4. Whole house humidifiers will lower your energy bills.
The Environmental Protection Agency believes that the average homeowners will save up to 45 on their heating bills over the winter for every degree lower that your thermostat is set. When you use a whole house humidifier with your HVAC system, the added moisture in the air makes the indoor environment feel warmer. That means you can turn your thermostat down five degrees without feeling uncomfortable in most homes.
That 20% per month savings during the coldest months of the year could help your new whole house humidifier pay for itself in just 2-4 seasons. You won’t get the same results with portable humidifiers.
5. This technology covers the entire home.
You’ll want to look at the square footage rating of the whole house humidifier you prefer before making a purchase. Some models provide coverage for about 1,500 square feet or less. You’ll find some models can cover up to 6,200 square feet of interior space with better air moisture levels in the home. Instead of having one room which feels comfortable all the time, you can offer the whole house this benefit based on your home size.
Before installing your whole house humidifier, make sure that your current HVAC system is compatible with the unit. This issue is rare, but it could make things problematic for some homeowners if their heating system is explicitly not designed to work with a humidifier.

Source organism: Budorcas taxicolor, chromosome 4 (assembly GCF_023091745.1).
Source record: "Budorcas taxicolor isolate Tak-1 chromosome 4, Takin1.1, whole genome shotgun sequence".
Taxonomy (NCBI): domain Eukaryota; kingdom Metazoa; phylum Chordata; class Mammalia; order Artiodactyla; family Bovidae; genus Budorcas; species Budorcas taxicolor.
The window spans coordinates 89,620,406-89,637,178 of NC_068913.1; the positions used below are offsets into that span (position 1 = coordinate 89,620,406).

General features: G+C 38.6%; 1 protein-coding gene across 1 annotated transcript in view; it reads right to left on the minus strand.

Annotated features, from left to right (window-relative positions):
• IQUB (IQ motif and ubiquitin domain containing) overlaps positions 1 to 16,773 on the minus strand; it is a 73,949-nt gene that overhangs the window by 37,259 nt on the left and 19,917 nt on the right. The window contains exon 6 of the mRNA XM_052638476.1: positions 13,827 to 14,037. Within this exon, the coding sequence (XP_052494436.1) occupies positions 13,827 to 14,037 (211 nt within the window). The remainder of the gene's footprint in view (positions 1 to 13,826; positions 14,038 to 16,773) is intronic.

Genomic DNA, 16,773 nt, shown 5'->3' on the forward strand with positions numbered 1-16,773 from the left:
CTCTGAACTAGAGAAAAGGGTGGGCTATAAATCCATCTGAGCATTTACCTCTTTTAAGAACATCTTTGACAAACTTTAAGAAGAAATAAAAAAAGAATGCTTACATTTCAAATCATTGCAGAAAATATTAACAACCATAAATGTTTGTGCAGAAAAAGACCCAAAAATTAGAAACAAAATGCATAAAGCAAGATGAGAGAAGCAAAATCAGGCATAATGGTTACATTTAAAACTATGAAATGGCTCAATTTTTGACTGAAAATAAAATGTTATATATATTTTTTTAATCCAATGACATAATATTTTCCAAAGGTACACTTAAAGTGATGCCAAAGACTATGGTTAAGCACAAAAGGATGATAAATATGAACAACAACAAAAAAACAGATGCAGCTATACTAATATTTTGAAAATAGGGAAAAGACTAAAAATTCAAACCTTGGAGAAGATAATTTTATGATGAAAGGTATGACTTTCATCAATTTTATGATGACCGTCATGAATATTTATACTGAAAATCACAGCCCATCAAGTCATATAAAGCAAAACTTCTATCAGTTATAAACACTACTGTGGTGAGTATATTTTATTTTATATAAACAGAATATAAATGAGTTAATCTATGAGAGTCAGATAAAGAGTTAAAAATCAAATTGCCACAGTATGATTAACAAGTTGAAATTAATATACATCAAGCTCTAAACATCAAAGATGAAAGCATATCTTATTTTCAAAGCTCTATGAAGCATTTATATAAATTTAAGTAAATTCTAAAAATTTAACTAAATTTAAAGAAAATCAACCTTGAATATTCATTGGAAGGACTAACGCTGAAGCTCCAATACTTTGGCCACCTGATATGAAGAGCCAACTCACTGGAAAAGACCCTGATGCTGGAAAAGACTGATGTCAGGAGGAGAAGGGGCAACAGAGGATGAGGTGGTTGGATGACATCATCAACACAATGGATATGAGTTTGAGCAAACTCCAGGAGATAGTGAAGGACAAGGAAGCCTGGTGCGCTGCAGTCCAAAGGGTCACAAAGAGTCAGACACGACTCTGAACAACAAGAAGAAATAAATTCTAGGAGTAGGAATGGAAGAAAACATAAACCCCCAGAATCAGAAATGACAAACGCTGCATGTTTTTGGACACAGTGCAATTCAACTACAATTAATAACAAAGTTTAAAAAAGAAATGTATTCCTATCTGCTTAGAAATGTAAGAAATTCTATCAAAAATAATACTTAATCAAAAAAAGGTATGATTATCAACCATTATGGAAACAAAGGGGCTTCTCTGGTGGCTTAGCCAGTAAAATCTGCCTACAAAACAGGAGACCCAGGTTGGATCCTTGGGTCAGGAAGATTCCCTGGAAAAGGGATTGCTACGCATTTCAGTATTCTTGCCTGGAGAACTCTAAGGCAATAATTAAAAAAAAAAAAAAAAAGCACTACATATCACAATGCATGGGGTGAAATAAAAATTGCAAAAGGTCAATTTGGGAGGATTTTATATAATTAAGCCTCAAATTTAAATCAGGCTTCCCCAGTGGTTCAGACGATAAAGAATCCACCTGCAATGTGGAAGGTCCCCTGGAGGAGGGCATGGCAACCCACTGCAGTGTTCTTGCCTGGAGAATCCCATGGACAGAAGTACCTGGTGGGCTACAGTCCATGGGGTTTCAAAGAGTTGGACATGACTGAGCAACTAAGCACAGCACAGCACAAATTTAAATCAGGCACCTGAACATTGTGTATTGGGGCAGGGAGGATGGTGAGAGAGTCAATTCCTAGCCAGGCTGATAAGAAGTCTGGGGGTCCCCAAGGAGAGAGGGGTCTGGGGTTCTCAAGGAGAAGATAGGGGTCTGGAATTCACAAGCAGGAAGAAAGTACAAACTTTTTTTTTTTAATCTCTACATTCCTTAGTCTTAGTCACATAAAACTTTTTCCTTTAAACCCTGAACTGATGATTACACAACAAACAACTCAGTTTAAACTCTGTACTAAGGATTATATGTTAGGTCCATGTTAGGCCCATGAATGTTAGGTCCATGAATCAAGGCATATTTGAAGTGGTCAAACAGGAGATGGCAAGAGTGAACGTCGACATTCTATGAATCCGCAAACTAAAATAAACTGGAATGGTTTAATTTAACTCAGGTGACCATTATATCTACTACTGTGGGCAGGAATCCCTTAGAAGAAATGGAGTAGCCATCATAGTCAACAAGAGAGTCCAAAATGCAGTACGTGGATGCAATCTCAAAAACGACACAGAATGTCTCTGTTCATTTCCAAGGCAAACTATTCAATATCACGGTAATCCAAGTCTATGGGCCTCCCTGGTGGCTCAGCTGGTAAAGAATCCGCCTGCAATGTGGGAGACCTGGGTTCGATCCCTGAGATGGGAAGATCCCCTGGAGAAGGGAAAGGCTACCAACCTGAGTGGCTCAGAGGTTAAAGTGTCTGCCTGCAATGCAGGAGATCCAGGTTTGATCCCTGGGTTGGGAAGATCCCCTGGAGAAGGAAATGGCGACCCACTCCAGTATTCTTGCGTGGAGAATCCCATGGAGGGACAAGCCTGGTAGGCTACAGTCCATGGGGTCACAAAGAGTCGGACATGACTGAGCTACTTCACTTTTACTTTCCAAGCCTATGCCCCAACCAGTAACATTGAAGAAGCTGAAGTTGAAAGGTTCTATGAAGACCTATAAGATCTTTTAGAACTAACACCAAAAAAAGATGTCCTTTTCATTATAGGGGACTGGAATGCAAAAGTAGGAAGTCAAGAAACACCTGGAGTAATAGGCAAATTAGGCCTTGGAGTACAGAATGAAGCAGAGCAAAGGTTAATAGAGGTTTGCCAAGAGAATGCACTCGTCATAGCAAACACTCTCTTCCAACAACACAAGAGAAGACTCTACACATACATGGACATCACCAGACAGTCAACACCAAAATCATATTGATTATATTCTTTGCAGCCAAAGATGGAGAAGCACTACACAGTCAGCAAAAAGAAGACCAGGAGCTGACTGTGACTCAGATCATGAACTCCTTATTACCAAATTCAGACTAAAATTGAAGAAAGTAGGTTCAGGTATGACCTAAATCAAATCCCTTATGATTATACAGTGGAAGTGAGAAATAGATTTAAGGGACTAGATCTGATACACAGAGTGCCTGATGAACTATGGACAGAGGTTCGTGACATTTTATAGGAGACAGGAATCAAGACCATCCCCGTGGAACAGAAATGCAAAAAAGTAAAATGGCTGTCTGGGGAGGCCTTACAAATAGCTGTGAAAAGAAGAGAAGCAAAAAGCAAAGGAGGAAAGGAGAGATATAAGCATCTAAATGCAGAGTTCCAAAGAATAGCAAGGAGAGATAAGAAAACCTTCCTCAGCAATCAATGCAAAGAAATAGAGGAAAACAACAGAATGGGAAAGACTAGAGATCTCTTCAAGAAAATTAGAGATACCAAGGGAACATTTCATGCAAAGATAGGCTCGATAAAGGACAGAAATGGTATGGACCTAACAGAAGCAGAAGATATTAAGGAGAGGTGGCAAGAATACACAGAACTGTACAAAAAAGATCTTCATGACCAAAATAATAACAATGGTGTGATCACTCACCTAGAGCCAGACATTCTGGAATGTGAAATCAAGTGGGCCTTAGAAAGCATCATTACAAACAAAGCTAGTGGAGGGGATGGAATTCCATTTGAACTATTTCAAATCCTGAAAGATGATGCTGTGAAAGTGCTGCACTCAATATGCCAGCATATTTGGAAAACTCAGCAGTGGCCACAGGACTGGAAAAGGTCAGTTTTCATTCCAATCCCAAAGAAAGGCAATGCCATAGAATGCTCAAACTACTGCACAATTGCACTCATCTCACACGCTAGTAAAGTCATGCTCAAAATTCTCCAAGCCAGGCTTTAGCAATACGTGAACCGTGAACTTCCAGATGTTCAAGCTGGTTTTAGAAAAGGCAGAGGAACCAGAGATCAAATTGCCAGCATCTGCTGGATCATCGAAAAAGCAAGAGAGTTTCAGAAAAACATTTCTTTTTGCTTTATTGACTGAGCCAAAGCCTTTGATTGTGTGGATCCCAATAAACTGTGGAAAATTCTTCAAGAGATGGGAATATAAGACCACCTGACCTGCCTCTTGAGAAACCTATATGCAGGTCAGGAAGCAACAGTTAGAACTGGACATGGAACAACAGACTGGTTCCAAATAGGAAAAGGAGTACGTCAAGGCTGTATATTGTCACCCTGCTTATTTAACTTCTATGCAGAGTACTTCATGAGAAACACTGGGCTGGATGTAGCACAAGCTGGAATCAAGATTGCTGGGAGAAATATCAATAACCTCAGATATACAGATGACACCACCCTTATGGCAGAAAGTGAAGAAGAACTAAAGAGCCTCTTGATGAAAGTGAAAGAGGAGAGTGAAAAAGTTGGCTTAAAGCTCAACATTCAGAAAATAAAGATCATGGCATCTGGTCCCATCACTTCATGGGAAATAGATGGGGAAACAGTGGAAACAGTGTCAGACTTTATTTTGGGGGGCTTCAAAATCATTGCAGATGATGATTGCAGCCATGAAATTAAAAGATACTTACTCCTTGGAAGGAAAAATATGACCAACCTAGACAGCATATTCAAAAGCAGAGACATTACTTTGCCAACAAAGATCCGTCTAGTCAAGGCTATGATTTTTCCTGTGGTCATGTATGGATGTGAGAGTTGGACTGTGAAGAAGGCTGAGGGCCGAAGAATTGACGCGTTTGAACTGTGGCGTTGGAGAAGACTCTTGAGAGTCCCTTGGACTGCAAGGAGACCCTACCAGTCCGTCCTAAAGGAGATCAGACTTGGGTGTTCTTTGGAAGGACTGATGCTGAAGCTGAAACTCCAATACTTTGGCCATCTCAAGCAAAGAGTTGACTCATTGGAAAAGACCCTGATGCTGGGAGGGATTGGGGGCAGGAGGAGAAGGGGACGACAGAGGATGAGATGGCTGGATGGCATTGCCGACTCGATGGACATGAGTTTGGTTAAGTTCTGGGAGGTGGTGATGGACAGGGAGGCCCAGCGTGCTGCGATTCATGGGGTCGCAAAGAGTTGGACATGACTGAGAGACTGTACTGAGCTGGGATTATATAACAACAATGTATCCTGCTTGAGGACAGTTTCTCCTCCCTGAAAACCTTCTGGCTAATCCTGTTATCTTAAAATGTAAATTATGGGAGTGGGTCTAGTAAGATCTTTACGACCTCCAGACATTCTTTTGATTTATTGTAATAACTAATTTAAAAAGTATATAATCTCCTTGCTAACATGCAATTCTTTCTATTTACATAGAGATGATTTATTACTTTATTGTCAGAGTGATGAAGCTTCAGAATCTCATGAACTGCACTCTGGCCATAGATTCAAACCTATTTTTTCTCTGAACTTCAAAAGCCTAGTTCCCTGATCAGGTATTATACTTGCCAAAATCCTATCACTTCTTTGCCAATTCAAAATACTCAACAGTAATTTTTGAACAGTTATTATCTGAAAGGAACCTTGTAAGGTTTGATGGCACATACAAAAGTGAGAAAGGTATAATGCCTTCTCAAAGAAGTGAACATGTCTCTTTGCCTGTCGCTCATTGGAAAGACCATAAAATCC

6. They work to prevent damage in your home.
When you have a whole house humidifier installed correctly in your home, then you can expect humidity levels to fall somewhere between 30% to 50% while the unit is functional. This range is considered safe to prevent home maintenance issues associated with low moisture levels in the air.
A whole house humidifier prevents wallpaper from peeling, cracking, or separating from the wall. It reduces static electricity buildups in the home which could be dangerous to sensitive electronics. This technology prevents your wooden furniture, structures, or items from cracking or splitting too.
7. Whole house humidifiers reduce health risks in the home.
Low humidity levels can cause damage to the people living in the home as it damages structures in the house. The added moisture in the air reduces problems with dry, itchy skin. Sore throats happen less often when humidity levels are within the safe range. There are fewer allergy and sinus irritations present in homes with consistent humidity during the winter months. You’ll experience less vulnerability to viruses when using a whole house humidifier as well.
8. This technology requires little maintenance to maintain its performance.